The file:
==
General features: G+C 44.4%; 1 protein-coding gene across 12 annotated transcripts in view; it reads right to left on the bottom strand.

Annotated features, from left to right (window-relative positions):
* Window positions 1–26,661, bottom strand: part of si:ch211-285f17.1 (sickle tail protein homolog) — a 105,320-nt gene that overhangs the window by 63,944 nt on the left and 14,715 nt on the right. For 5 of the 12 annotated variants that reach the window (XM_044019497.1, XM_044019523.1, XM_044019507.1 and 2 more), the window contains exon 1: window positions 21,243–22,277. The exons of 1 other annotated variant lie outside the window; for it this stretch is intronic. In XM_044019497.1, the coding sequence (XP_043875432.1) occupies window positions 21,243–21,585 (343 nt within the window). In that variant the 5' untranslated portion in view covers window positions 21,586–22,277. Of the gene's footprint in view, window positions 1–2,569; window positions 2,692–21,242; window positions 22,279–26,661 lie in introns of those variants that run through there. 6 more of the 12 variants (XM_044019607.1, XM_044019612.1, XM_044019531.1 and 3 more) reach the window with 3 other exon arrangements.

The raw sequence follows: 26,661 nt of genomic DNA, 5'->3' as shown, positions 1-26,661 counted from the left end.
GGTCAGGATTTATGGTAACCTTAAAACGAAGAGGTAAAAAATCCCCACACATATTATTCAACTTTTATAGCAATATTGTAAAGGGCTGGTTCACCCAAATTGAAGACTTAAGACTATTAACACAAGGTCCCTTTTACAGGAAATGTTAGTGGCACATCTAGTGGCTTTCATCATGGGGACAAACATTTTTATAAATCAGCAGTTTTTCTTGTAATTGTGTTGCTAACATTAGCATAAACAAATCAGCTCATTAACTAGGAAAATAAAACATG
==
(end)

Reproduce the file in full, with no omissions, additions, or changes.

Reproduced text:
General features: G+C 44.4%; 1 protein-coding gene across 12 annotated transcripts in view; it reads right to left on the bottom strand.

Annotated features, from left to right (window-relative positions):
* Window positions 1–26,661, bottom strand: part of si:ch211-285f17.1 (sickle tail protein homolog) — a 105,320-nt gene that overhangs the window by 63,944 nt on the left and 14,715 nt on the right. For 5 of the 12 annotated variants that reach the window (XM_044019497.1, XM_044019523.1, XM_044019507.1 and 2 more), the window contains exon 1: window positions 21,243–22,277. The exons of 1 other annotated variant lie outside the window; for it this stretch is intronic. In XM_044019497.1, the coding sequence (XP_043875432.1) occupies window positions 21,243–21,585 (343 nt within the window). In that variant the 5' untranslated portion in view covers window positions 21,586–22,277. Of the gene's footprint in view, window positions 1–2,569; window positions 2,692–21,242; window positions 22,279–26,661 lie in introns of those variants that run through there. 6 more of the 12 variants (XM_044019607.1, XM_044019612.1, XM_044019531.1 and 3 more) reach the window with 3 other exon arrangements.

The raw sequence follows: 26,661 nt of genomic DNA, 5'->3' as shown, positions 1-26,661 counted from the left end.
GGTCAGGATTTATGGTAACCTTAAAACGAAGAGGTAAAAAATCCCCACACATATTATTCAACTTTTATAGCAATATTGTAAAGGGCTGGTTCACCCAAATTGAAGACTTAAGACTATTAACACAAGGTCCCTTTTACAGGAAATGTTAGTGGCACATCTAGTGGCTTTCATCATGGGGACAAACATTTTTATAAATCAGCAGTTTTTCTTGTAATTGTGTTGCTAACATTAGCATAAACAAATCAGCTCATTAACTAGGAAAATAAAACATG